Having my neighbor Joe in my life has been one of the greatest blessings to my reintegration back into society. Getting out of prison has not been easy and it certainly hasn’t been what I envisioned in 7 years of incarceration.
So many expectations weren’t met. I had many lonely moments and plenty of frustration with the system. It all could have easily derailed my recovery and sent me back to prison to serve year number 8. Instead, I met Joe and I didn’t have to look far, since he lived right next door.
First, he introduced me to his friend, Ray who’s in recovery and who became my sponsor. Ray comes over every week to work through the 12 steps with me. With over a quarter century of sobriety behind him, Ray understands what I’ve been through in my recovery journey.
Joe and I do projects either in his yard or mine, and we jokingly formed a construction company, NinJa Construction. He calls me “Nin” and I call him “Ja.” Our first project was fixing another neighbor’s fence.
Using nothing but a couple of mallets and screw drivers, along with some super cheap hardware, we put it all back together. As we stood there looking at our work, I told him, “It looks like crap.” He told me not to worry, he had the perfect thing, and he took out a new shining plastic cap and crowned the corner post. I started to laugh and sang, “Shine bright like a diamond, shine bright like a diamond.”
After that we started landscaping, he taught me how to lay fabric and mulch, as well as sod. Whenever I mow my yard without using the bagger, I catch him going over it again, this time picking up the grass clippings. I always tell him he doesn’t have to do that but he says, “You are half of NinJa Construction. We can’t have the neighbors thinking that we’re struggling.”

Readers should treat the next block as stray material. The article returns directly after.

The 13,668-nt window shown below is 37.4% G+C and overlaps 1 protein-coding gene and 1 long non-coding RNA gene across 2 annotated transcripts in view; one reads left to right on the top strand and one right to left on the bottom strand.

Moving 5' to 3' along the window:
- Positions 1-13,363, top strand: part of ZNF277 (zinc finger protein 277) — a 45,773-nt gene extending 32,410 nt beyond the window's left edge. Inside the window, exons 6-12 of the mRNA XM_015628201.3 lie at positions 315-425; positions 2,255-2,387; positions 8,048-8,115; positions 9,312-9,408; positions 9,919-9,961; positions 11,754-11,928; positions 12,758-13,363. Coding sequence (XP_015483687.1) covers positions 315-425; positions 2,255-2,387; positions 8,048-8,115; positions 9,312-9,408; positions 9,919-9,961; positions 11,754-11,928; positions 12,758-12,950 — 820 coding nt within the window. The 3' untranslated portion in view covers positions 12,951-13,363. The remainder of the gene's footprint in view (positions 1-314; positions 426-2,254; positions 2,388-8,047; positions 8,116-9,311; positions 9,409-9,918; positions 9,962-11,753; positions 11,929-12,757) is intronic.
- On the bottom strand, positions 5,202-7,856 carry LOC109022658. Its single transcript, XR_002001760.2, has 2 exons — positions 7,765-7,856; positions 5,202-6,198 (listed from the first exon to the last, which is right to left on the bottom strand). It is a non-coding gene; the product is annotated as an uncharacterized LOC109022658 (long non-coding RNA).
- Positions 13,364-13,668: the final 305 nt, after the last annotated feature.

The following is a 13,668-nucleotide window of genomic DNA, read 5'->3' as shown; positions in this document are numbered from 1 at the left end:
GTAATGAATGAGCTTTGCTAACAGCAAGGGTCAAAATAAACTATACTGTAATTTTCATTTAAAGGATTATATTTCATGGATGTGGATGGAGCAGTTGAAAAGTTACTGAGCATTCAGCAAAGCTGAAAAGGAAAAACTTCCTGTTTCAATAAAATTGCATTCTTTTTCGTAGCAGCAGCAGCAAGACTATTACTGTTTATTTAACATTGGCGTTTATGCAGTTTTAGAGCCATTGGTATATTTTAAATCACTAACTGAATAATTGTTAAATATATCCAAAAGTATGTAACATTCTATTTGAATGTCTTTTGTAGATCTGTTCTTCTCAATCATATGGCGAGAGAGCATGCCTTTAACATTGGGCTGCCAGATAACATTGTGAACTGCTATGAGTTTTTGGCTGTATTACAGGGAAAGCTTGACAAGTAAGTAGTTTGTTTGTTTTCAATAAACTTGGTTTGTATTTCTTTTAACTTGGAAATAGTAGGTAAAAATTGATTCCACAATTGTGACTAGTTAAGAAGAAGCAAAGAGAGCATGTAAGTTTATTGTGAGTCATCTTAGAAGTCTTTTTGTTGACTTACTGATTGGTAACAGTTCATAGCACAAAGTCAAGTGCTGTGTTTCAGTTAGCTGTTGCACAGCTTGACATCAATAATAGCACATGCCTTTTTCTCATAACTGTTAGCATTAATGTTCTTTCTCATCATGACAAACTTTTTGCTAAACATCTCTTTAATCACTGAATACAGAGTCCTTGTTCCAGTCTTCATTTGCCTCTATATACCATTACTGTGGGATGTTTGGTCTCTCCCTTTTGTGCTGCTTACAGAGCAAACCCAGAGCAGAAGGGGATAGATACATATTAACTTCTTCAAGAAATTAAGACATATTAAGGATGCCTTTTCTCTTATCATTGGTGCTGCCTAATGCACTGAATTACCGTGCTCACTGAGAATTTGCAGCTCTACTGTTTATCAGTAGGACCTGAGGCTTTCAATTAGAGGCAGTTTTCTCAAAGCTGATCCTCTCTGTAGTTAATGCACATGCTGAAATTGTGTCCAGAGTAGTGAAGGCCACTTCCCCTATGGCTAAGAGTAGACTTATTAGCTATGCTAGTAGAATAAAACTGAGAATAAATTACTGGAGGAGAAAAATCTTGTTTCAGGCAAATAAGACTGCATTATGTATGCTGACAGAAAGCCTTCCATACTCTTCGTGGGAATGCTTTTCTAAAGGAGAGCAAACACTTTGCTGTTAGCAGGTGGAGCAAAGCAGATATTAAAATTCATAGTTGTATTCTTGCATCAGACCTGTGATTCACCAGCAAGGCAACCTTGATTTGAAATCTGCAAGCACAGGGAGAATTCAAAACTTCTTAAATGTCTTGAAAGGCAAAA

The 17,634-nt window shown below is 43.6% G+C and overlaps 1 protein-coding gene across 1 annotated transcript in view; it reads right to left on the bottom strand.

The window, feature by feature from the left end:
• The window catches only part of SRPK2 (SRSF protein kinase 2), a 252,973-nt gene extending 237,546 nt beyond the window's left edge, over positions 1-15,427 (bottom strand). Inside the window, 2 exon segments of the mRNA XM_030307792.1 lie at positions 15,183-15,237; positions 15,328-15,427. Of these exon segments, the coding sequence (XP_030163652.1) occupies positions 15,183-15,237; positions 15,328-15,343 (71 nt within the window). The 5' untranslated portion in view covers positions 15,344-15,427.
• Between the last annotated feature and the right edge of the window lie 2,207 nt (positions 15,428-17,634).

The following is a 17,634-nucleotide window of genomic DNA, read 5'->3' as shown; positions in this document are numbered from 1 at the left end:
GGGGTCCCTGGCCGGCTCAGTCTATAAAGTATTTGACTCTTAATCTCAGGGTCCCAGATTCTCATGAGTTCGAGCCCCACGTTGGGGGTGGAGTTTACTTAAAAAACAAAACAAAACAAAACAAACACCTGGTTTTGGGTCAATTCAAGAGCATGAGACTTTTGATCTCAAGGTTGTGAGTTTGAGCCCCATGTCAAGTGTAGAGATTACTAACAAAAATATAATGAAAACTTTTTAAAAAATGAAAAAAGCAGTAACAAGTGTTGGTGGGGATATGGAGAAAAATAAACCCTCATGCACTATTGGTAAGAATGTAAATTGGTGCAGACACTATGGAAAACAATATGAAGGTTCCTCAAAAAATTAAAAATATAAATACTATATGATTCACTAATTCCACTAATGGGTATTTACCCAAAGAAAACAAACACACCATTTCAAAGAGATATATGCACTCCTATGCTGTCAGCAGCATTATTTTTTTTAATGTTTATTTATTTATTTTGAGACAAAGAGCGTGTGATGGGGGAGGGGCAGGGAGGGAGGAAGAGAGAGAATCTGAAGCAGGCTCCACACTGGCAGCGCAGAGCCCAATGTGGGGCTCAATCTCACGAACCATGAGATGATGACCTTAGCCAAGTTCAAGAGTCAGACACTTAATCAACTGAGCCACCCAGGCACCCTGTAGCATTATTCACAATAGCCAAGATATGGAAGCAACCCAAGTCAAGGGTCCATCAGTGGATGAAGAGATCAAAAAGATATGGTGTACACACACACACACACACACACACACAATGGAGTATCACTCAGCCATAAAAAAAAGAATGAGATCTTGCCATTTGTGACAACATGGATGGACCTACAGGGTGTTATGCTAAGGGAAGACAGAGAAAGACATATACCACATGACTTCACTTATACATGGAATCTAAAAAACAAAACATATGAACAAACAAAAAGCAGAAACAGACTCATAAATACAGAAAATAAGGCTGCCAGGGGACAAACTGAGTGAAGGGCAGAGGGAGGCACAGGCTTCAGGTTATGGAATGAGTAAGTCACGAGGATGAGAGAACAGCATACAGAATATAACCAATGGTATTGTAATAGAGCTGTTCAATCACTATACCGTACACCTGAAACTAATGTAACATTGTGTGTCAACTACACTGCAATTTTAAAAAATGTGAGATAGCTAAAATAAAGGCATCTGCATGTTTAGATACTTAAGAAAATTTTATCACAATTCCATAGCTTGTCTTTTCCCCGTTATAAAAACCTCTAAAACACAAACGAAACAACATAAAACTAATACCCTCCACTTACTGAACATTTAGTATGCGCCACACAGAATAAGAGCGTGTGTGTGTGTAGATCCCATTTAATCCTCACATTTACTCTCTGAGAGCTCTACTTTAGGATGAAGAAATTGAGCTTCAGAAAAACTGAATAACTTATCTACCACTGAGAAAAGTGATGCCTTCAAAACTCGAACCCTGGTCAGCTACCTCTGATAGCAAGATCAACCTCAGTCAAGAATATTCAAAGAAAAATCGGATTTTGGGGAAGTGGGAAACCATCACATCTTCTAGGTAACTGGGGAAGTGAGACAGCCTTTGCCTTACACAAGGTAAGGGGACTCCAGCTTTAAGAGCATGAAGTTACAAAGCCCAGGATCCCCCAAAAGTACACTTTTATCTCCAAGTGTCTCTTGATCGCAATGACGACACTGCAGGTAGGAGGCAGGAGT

Working out has also become our thing. But Joe is not an early riser, so working out at 6 am is not our thing. We compromised and now 7 am is our sweet spot. Like I have with my brother, I’ve shared some of my prison workout knowledge and maybe pushed him a bit.
All summer we grilled out. Joe spoiled me with filet mignon. I didn’t know meat could melt in your mouth. We both love sweet potatoes and are equally addicted to sparkling water. We call them “Cold Ones.”
And we have bonfires, too! My mom’s outdoor fireplace was small and in rough shape. It was probably perfect for a backyard fire in the city, but I didn’t grow up in the city.
I would end up cramming so much wood in this pit that we had to trim back the trees above it. Joe was sure that we would burn the neighborhood down. Finally, Joe just bought a new fire pit that I could build my big fires in and now the neighbors are sleeping better at night.
My mom was excited to have a strong male role model in my life. She hoped Joe’s traits wear off on me: he’s a great father and a caring friend. But what she didn’t expect is that some of my traits – like my sense of humor – would wear off on him.
We don’t just joke about NinJa Construction, we joke about everything. We like to say that our morning workouts are causing traffic jams because the neighborhood women are rubbernecking at the extremely attractive men working out in the driveway. We also don’t miss a chance to give my mom a hard time when she says something awkwardly Mom-like.
Sometimes I call him dad and he calls me son, and I call his two teenage kids, brother and sister. They both think Joe and I are pretty weird.
All jokes aside, having Joe next door has been a huge blessing. I go to him when something isn’t going right. I count on his advice and he helps me to keep my eye on what is important in life.
In fact, my mom and I are not the only ones that think Joe is pretty special. Melrose loves Joe, too. When I was getting out of prison, Melrose only told two people: her teacher and Joe.
I almost forgot to include Bentley, Joe’s goldendoodle, who would be pretty upset if I didn’t mention him in this post. Bentley and I have also formed quite the bond. Wednesdays when off of work, have become our hang out time. Mel and I also like to take him to the park and play fetch. This can prove to be challenging at times, because even though he’s only a pup, he has terrible eyesight and his natural instinct is to play keep away.
When I got out of prison, I had a bunch of ideas about how it was going to be. Most of those things haven’t happened and it’s been disappointing sometimes. But one of the greatest surprises has been having Joe as a neighbor, a friend, a mentor, and a dad.